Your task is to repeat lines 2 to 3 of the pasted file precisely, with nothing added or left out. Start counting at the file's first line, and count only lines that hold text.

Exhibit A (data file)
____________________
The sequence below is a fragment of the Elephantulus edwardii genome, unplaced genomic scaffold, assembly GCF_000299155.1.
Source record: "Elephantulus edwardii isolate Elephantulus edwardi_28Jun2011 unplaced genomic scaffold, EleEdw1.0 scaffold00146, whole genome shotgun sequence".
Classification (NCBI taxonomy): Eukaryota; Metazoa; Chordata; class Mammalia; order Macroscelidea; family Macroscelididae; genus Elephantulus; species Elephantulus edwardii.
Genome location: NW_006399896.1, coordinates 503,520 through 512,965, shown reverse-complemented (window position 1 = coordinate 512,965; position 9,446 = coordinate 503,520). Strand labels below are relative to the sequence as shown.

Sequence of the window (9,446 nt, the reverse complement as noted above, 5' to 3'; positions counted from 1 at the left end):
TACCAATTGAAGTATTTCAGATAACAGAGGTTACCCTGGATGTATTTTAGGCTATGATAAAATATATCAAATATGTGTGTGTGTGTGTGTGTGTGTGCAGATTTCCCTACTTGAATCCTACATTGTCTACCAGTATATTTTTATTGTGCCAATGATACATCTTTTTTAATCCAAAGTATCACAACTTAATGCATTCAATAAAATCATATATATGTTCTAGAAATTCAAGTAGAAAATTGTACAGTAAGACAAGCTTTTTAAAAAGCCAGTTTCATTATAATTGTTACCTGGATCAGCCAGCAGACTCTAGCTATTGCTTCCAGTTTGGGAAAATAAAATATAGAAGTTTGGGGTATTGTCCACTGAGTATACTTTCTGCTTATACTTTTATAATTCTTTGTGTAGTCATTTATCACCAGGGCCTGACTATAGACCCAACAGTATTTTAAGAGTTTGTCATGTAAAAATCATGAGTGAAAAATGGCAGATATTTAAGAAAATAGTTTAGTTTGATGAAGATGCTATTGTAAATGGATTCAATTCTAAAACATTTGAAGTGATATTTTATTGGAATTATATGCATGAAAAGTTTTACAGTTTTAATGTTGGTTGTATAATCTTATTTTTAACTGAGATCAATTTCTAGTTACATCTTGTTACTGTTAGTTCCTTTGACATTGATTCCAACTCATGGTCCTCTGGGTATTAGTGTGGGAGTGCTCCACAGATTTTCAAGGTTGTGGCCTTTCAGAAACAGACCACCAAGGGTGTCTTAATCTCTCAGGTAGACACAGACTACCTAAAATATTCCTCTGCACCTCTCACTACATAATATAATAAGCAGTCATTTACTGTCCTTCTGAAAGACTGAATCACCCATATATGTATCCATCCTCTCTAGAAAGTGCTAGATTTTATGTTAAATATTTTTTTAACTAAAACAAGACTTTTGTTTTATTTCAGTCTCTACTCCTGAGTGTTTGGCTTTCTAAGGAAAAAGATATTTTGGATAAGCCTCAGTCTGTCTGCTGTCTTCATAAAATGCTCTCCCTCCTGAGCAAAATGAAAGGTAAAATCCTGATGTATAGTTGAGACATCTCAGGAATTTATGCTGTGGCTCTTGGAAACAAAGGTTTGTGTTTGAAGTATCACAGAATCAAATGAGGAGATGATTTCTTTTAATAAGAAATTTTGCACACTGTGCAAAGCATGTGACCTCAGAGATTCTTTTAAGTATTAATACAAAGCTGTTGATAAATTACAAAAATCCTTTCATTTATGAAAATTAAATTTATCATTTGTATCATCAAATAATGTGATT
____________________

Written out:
Source record: "Elephantulus edwardii isolate Elephantulus edwardi_28Jun2011 unplaced genomic scaffold, EleEdw1.0 scaffold00146, whole genome shotgun sequence".
Classification (NCBI taxonomy): Eukaryota; Metazoa; Chordata; class Mammalia; order Macroscelidea; family Macroscelididae; genus Elephantulus; species Elephantulus edwardii.